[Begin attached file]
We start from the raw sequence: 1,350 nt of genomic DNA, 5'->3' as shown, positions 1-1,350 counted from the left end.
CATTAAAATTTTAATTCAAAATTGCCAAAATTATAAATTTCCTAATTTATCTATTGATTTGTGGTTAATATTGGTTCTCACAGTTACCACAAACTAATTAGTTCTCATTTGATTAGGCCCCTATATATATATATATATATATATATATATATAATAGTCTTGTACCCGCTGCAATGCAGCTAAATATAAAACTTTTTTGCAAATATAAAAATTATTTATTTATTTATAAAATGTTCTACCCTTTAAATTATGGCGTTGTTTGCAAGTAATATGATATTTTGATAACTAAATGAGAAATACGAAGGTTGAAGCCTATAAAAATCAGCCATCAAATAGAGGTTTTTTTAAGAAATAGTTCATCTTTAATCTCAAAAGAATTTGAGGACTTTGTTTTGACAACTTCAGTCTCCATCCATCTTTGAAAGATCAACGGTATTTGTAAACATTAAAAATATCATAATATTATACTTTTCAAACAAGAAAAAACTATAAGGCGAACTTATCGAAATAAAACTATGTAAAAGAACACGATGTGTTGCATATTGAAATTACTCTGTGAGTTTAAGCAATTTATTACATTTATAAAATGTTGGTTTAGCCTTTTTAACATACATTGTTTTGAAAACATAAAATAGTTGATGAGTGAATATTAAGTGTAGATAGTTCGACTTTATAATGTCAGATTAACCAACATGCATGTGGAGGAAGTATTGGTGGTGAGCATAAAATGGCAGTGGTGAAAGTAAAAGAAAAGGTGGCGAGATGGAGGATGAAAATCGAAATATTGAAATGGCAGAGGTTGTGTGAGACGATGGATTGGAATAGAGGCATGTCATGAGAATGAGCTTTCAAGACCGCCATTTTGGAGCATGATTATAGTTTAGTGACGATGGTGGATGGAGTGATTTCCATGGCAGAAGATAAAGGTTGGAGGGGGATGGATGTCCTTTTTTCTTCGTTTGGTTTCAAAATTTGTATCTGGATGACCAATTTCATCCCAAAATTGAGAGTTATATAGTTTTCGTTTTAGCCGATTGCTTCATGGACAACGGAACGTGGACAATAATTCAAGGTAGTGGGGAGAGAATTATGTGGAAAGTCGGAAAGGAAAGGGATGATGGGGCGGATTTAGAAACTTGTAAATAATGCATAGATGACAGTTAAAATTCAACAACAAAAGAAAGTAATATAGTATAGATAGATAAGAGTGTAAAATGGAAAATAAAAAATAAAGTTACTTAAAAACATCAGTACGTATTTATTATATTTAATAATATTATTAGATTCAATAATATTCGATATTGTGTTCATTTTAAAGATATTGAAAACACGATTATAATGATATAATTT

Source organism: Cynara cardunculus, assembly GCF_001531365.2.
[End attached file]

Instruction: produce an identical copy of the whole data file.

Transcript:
We start from the raw sequence: 1,350 nt of genomic DNA, 5'->3' as shown, positions 1-1,350 counted from the left end.
CATTAAAATTTTAATTCAAAATTGCCAAAATTATAAATTTCCTAATTTATCTATTGATTTGTGGTTAATATTGGTTCTCACAGTTACCACAAACTAATTAGTTCTCATTTGATTAGGCCCCTATATATATATATATATATATATATATATATAATAGTCTTGTACCCGCTGCAATGCAGCTAAATATAAAACTTTTTTGCAAATATAAAAATTATTTATTTATTTATAAAATGTTCTACCCTTTAAATTATGGCGTTGTTTGCAAGTAATATGATATTTTGATAACTAAATGAGAAATACGAAGGTTGAAGCCTATAAAAATCAGCCATCAAATAGAGGTTTTTTTAAGAAATAGTTCATCTTTAATCTCAAAAGAATTTGAGGACTTTGTTTTGACAACTTCAGTCTCCATCCATCTTTGAAAGATCAACGGTATTTGTAAACATTAAAAATATCATAATATTATACTTTTCAAACAAGAAAAAACTATAAGGCGAACTTATCGAAATAAAACTATGTAAAAGAACACGATGTGTTGCATATTGAAATTACTCTGTGAGTTTAAGCAATTTATTACATTTATAAAATGTTGGTTTAGCCTTTTTAACATACATTGTTTTGAAAACATAAAATAGTTGATGAGTGAATATTAAGTGTAGATAGTTCGACTTTATAATGTCAGATTAACCAACATGCATGTGGAGGAAGTATTGGTGGTGAGCATAAAATGGCAGTGGTGAAAGTAAAAGAAAAGGTGGCGAGATGGAGGATGAAAATCGAAATATTGAAATGGCAGAGGTTGTGTGAGACGATGGATTGGAATAGAGGCATGTCATGAGAATGAGCTTTCAAGACCGCCATTTTGGAGCATGATTATAGTTTAGTGACGATGGTGGATGGAGTGATTTCCATGGCAGAAGATAAAGGTTGGAGGGGGATGGATGTCCTTTTTTCTTCGTTTGGTTTCAAAATTTGTATCTGGATGACCAATTTCATCCCAAAATTGAGAGTTATATAGTTTTCGTTTTAGCCGATTGCTTCATGGACAACGGAACGTGGACAATAATTCAAGGTAGTGGGGAGAGAATTATGTGGAAAGTCGGAAAGGAAAGGGATGATGGGGCGGATTTAGAAACTTGTAAATAATGCATAGATGACAGTTAAAATTCAACAACAAAAGAAAGTAATATAGTATAGATAGATAAGAGTGTAAAATGGAAAATAAAAAATAAAGTTACTTAAAAACATCAGTACGTATTTATTATATTTAATAATATTATTAGATTCAATAATATTCGATATTGTGTTCATTTTAAAGATATTGAAAACACGATTATAATGATATAATTT

Source organism: Cynara cardunculus, assembly GCF_001531365.2.